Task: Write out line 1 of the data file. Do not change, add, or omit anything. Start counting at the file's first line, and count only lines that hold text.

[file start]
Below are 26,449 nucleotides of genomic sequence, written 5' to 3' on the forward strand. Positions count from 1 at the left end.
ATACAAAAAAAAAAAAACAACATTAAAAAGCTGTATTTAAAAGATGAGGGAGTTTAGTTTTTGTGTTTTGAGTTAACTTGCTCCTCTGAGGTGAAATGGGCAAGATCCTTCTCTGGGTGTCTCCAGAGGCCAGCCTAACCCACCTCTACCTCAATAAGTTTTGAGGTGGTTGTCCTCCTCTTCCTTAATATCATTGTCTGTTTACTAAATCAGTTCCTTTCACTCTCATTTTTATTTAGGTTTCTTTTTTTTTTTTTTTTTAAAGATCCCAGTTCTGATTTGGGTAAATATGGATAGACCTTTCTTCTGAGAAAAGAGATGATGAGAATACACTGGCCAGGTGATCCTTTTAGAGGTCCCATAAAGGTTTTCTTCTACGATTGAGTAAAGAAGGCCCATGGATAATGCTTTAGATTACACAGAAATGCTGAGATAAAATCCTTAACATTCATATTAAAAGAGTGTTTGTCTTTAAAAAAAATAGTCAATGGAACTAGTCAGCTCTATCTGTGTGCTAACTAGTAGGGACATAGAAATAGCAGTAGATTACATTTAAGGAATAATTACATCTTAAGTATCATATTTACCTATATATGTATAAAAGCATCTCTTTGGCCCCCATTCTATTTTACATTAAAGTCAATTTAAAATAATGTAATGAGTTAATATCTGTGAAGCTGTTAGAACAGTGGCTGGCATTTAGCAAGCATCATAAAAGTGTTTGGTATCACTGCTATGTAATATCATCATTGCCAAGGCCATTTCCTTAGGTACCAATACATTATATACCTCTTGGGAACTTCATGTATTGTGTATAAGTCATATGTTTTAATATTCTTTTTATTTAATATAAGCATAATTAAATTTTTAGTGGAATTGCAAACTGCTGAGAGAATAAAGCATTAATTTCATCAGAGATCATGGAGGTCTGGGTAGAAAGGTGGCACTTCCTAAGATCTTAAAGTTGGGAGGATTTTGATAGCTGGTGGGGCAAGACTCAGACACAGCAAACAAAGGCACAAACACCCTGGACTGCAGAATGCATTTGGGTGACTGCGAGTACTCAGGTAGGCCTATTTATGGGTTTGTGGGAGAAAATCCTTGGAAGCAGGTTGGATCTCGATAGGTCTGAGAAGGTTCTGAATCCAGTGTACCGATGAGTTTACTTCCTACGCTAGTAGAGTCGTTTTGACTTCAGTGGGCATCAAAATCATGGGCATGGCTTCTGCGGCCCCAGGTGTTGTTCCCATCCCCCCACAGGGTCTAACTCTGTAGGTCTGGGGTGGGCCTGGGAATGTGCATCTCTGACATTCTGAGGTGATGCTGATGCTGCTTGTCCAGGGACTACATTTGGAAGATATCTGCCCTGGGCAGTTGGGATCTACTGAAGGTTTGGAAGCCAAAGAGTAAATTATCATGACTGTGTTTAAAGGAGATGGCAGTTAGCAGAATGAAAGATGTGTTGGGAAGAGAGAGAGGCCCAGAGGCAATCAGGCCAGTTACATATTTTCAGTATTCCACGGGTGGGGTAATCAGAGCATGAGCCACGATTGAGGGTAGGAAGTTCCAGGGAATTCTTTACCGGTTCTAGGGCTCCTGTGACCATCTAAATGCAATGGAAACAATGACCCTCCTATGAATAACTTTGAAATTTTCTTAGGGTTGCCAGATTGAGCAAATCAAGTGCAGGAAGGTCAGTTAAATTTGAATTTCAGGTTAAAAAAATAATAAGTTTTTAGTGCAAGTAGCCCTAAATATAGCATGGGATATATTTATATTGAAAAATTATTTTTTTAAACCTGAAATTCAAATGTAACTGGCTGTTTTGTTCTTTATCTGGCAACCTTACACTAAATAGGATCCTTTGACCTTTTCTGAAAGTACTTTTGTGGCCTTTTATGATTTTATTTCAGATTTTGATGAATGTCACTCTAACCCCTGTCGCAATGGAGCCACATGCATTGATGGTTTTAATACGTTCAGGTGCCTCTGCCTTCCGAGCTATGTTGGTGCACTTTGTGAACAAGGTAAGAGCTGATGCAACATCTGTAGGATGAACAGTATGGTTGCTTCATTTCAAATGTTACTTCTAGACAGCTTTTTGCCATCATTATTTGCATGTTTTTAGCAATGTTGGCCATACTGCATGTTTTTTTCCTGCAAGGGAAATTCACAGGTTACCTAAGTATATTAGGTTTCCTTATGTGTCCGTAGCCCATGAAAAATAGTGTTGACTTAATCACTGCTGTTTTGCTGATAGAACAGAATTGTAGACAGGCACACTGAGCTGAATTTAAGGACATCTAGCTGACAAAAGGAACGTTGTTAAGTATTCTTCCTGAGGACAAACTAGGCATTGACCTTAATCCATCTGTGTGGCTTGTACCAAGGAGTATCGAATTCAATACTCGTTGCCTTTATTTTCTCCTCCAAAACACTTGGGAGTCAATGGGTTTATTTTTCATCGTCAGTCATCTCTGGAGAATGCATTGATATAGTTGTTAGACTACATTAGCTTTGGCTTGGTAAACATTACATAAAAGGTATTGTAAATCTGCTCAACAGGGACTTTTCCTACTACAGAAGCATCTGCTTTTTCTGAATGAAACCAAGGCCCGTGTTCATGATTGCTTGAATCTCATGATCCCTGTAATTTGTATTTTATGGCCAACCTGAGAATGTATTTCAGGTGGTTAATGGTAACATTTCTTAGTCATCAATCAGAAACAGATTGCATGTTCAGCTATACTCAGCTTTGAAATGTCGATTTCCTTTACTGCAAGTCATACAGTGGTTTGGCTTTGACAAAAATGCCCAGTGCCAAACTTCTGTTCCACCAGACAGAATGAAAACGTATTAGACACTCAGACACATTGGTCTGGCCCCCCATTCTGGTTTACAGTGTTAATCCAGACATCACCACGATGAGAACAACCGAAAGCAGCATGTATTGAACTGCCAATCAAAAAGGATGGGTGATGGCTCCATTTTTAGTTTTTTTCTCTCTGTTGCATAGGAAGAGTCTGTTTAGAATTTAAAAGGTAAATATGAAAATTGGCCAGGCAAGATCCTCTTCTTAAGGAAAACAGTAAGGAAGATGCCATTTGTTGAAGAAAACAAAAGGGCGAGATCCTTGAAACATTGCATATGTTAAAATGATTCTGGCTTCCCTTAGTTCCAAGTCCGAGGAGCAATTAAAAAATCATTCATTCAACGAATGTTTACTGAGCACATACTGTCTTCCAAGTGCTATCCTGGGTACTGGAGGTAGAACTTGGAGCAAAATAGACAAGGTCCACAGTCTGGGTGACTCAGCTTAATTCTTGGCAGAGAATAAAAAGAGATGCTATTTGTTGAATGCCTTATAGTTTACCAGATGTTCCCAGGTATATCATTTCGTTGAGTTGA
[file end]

Below are 26,449 nucleotides of genomic sequence, written 5' to 3' on the forward strand. Positions count from 1 at the left end.